For decades, Cosmopolitan magazine has been enthusiastically converting the mainstream, feel-bad-about-yourself mythology of girl-meets-guy into a mainstream, monthly infection. You’re supposed to only want guys (duh), and be validated through men (it’s so exciting!), and make yourself pretty so he’ll like you (eat a smaller lunch and tone those glutes!) and taking this matter into your own hands is empowering (and here are some bonus sex tips to help make him moan, because the sex is about the pleasure, or at least his).
Telling women that male-dominated workplaces are great places to score a date is taking this yuck to a whole new level.
From The Best Places to Meet a Guy (emphases mine):
Hot spot: A Fortune 500 or tech company
The draw: How’s this for a fab job perk? Twenty-two percent of people met their spouses or long-term significant others on the job, according to a survey by Vault.com. But all careers are not created equal, guy-wise. If you’re searching for a new position, consider working for either a Fortune 500 company (75 percent of incoming full-time associates at top banks, many of which are in the Fortune 500, are guys) or a tech company (men make up 75 percent of the technology workforce, according to the National Science Foundation). Hint: Once you’re in, join the office Super Bowl pool.
Find it near you: Visit hoovers.com for a list of companies. The following Fortune 500 companies have an impressive guy-to-girl ratio:
- California: 75 percent of new hires, as of their latest report, at Cisco Systems, an Internet networking business, are male; cisco.com.
Hot spot: A political rally or campaign
The draw: The hottest political organization these days is the Save Darfur Coalition, which is dedicated to ending the genocide in Darfur, the western region of Sudan in Africa. Stars like George Clooney are getting involved in the movement, and the number of members (read: smart, passionate guys) is rapidly increasing. If you feel fired up for the cause too, check out upcoming rallies, vigils, roundtables, and concerts. Or join a political campaign. The best part: Many senatorial and gubernatorial campaign teams are male-dominated. The atmosphere is intense (you’re all working hard toward a goal: the candidate winning), and there’s a set end point (the election), which lends itself to a live-for-the-moment attitude that’s conducive to love connections.
Find it near you: Visit savedarfur.org/events or electionprojection.com for a list of candidates by state.
Yes! This is real! ZOMFG. Cosmopolitan is proudly presenting the glass ceiling as an aphrodisiac. Why rage against the machine when you can run your leg alongside it? You are being encouraged to research companies run by dudes not so you can demand answers or take away your business (which would be totally valid ways to seek empowerment), but so you can seek a job for the purpose of finding someone to bang you. Not once is it suggested that seeking a job in one of these boys clubs might be about advancing your career or the status of women (which would also be totally valid ways to seek empowerment). Nor is it suggested there is something wrong with these ratios.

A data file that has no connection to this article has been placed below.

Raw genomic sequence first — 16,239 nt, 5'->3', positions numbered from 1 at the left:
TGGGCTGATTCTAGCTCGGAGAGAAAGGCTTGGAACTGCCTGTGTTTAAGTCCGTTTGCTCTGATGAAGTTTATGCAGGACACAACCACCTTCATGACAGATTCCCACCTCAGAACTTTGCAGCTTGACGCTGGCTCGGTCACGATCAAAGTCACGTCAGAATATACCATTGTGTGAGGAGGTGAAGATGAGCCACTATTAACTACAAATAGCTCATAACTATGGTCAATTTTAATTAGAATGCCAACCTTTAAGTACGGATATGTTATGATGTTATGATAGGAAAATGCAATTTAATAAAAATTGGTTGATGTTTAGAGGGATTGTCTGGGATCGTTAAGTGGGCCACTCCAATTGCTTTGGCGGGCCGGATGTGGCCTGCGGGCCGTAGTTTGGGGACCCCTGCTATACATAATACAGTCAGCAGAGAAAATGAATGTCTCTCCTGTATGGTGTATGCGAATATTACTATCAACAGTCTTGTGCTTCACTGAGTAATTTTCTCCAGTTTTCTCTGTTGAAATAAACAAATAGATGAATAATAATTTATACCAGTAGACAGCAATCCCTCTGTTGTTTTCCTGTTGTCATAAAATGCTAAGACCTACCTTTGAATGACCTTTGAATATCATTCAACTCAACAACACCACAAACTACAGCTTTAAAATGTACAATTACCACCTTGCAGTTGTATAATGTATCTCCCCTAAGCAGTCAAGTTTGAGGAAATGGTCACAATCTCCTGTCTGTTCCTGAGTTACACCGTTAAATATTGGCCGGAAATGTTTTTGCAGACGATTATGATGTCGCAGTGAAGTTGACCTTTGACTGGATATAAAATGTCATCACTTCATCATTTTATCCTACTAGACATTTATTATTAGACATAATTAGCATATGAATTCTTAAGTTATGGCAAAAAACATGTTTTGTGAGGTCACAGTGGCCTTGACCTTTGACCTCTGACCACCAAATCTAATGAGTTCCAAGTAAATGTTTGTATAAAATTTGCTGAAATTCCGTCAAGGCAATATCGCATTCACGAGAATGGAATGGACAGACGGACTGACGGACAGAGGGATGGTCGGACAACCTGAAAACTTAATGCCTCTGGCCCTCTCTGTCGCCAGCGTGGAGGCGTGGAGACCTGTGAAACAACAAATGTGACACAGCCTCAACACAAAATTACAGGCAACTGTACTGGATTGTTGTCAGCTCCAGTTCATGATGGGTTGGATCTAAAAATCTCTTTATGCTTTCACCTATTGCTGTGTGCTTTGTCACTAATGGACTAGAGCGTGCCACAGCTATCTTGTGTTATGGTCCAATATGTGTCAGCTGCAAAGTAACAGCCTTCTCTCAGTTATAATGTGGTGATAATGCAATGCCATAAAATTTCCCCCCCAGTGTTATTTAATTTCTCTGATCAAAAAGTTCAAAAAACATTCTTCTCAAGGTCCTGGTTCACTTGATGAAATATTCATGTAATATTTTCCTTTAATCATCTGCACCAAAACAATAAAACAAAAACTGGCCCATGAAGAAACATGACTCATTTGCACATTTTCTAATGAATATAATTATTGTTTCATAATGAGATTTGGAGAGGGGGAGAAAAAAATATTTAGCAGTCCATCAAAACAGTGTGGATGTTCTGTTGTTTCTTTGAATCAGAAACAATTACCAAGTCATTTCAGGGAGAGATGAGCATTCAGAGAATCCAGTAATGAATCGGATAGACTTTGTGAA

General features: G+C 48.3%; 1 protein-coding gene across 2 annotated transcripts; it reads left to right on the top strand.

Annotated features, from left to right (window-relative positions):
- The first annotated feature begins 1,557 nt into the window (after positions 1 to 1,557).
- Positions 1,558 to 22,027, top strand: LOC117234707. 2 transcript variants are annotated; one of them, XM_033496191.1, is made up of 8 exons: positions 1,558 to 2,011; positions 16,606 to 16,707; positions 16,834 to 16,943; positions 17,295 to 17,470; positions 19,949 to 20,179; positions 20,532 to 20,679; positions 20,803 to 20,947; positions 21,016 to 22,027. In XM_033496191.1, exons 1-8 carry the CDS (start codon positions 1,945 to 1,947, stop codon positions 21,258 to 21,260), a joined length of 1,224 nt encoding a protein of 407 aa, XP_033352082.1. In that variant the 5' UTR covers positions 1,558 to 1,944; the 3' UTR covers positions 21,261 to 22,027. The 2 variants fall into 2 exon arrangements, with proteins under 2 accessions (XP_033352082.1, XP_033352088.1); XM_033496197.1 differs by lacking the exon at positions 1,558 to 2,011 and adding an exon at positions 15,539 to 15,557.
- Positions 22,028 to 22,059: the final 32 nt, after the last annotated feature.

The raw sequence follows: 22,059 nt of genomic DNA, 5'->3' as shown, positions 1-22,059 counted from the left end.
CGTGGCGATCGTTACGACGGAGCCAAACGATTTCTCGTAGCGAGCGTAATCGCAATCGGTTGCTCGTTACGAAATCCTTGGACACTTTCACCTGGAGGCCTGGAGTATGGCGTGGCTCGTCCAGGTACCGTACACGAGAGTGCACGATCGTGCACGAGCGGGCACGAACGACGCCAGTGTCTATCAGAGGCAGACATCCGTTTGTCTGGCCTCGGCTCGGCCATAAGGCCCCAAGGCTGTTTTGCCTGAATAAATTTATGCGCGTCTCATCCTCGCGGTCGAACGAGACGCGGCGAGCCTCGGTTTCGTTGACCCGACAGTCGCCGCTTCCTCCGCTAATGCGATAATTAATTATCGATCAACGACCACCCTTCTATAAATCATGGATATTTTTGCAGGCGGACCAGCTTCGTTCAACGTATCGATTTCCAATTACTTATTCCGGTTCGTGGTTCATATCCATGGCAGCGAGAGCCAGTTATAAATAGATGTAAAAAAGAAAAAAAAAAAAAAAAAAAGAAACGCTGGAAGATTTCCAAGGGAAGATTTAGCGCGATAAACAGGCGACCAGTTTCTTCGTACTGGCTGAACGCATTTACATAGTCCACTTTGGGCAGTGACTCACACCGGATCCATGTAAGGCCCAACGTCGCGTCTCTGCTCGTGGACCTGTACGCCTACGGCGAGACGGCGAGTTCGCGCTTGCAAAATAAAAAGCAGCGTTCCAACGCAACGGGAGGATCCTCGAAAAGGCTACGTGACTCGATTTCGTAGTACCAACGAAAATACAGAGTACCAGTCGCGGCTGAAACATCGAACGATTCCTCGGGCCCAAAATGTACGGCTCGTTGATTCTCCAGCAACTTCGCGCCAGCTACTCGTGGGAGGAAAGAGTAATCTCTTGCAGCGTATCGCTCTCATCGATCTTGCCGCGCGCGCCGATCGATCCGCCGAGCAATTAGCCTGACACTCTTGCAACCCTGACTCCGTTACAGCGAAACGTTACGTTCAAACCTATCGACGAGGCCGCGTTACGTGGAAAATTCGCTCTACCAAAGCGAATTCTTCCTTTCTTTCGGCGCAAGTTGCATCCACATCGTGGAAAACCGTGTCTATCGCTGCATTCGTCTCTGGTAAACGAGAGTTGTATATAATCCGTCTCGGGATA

But wait! Not only are men doing it pretty much by themselves in the big companies for the big salaries, they are also doing it in politics. It’s even “the best part” that “many senatorial and gubernatorial campaigns are male-dominated.”
While holding individual women and their sexual choices responsible for the second-class status of women is not a feminist activity, we have every right to be concerned that Cosmopolitan is suggesting that women should go into male-dominated workspaces on the prowl for mating partners. This kind of sludge serves to reinforce sexist ideas about women in the workplace and suggests that we might be working hard and showing enthusiasm not because we care or want to get promoted, but because we want to get laid. All while managing to simultaneously avoid addressing and also celebrate the skirts off the power differential of a man pursuing a more junior woman in the male-dominated workspace.
Cosmopolitan calls itself a “cheerleader for millions of fun, fearless females who want to be the best they can be in every area of their lives.” In 2014 it’s hard to believe the best we can be is holding fewer than one in 10 of the top-earner slots in Fortune 500 companies and maybe also taking it on the copy machine.
If you would like to see Cosmopolitan stop turning “Lean In” into “Sleaze In,” drop them a line at email@example.com.